The Science Behind Hypnosis 1/2

 

 

Today, I am borrowing a lot of the work from Dr. Richard Nongard, a great hypnosis trainer in Las Vegas. He has compiled a lovely book of facts, I believe 101 proofs of hypnosis citations, medical studies that have been done, that prove the effectiveness of hypnosis. So I'm borrowing a lot from Richard today. Check his stuff out. Without a doubt, one of the most frequently asked questions I hear about hypnosis, which used to really annoy me, is, "Does it work?" And as a hypnotist who's earned a living seeing clients day in and day out now for 22 years, I, of course, know hypnosis works. I've seen the results in my office, in the street, onstage for many, many years.

But when people ask this question, they aren't really asking me about my assessment of my clients. What they really wanna know, "Is there any evidence, any research that backs up this hypnosis malarkey?" The answer is, of course, yes. If you just take a moment and you went on Google Scholars, and you typed in "hypnosis studies," you'd literally be flooded by thousands upon thousands upon thousands of hypnotic studies, peer-reviewed studies in medical journals showing that hypnosis works. And also, other similar methods identified and reviewed to show they work, such as visualization, mindfulness, meditation, and relaxation. It can really go ahead and change people's lives.

And as mentioned, Google Scholars, probably the best search engine for finding documents. Search any topic or area of interest plus the word "hypnosis" or "hypnotherapy," and you'll find just so many documents and support the effectiveness of hypnosis. Don't just take my word for it. Actually, research this stuff. And I'm not gonna put all the citations after every study that I go through today in this podcast. Because quite frankly, it's a lot of names, it's a lot of numbers, it's a lot of dashes. It will bore you. But essentially, if you put it into Google Scholar, you will find these, and you can check it out on your own time. Because I do want to educate you, but I don't want to bore you. And I know that giving you too many dashes, citations, first names, last names, it can have the tendency to switch off. But you can check this out, should you wish after the fact.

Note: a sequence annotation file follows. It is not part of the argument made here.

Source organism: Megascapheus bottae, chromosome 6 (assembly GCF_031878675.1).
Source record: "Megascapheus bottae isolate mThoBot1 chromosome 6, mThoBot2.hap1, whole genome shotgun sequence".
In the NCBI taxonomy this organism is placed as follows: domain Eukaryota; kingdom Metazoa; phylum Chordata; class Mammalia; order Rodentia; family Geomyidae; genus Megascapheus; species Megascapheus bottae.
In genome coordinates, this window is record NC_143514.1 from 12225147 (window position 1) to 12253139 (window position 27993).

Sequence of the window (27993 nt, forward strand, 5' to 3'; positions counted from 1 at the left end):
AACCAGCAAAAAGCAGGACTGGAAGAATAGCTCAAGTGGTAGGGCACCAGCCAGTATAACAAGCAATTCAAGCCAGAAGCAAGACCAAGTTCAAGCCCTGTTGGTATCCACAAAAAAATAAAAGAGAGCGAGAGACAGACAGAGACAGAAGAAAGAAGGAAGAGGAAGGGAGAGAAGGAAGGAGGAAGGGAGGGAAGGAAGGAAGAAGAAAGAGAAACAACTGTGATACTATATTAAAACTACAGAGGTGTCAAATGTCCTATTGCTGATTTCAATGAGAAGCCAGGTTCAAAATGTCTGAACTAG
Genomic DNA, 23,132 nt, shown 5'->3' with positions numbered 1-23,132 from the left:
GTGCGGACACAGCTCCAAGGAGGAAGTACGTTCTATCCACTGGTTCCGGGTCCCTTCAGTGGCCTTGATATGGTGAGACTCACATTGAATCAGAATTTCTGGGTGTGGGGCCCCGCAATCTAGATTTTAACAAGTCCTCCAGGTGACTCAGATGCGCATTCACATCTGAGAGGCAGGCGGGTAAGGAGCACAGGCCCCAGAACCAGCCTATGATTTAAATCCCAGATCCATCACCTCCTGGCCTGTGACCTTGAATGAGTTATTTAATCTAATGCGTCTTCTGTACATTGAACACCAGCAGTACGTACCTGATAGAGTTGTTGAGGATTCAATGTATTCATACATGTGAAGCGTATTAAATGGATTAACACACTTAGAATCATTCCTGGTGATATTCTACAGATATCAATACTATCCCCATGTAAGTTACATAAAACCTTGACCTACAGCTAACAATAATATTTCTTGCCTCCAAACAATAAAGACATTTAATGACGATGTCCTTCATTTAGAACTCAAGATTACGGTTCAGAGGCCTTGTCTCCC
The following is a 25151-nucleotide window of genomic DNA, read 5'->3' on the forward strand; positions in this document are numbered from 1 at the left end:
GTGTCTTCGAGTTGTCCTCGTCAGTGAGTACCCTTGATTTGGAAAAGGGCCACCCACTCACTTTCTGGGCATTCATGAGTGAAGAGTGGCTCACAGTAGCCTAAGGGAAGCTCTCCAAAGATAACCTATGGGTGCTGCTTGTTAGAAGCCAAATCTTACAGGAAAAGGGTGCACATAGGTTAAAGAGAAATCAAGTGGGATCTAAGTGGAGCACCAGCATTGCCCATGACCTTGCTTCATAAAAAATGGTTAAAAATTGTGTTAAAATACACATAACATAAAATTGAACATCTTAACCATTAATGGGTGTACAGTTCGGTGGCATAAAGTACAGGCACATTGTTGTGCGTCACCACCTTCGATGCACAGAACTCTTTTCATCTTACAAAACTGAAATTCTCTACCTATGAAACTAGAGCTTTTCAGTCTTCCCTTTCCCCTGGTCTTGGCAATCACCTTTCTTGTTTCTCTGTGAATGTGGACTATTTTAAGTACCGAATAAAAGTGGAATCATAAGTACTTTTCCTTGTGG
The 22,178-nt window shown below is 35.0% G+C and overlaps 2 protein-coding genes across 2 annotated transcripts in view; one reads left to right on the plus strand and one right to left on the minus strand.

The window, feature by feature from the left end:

So without further ado, here we go. Hypnosis is more effective than nicotine replacement therapy for smoking cessation. Results of a randomized controlled trial, hypnosis, and HNRT were over three times more likely than NRT, nicotine replacement therapy – only participants to abstain at 26 weeks. And one of the persons involved in that study was Hasan, H-A-S-A-N, F, M. All right. Next one up, 1,000 patients, these results provide further evidence that gut-focused hypnotherapy is an effective intervention for refractory IBS, irritable bowel syndrome. And that was, "Post-Publication Peer-Review of the Biomedical Literature." I am not gonna read that long number out over there. You can go on Google Scholars for that.

Next one up, the main disorders that have been treated by hypnotic techniques are migraines, asthma, gastrointestinal disorders. The results have shown a significant decrease of pain-level and symptom relief for these patients. This study was, "The Use of Ericksonian Hypnosis in Synaptic Disorders in Social and Behavioral Sciences." Next one, hypnotherapy help esophageal disorders. The goal of esophageal-directed hypnotherapy is to promote a deep state of relaxation with focused attention, allowing the patient to learn to modulate physiological sensations and symptoms that are not easily addressed with conventional medicine and medical interventions. Currently, the use of hypnosis is suitable for globus, functional chest pain, noncardiac chest pain, and functional heartburn. And that was, "Hypnotherapy for Esophageal Disorders," "American Journal of Clinical Hypnosis." You can study that. You can check that out.

Next up, medical hypnosis is an effective, safe, noninvasive, and inexpensive tool for reducing the anticipatory distress and acclimatization time for NPPV, noninvasive positive-pressure ventilation. This therapy is particularly useful in children with traumatic experiences such as tracheotomy or facial surgical procedures. And this was in the study of, "Medical Hypnosis as a Tool to Acclimatize Children to Noninvasive Positive-Pressure Ventilation." You can check that out. It's quite a mouthful. You can see why I'm not reading out the full citations here. Otherwise, we're gonna be here all day. But again, you can check that stuff out for yourself.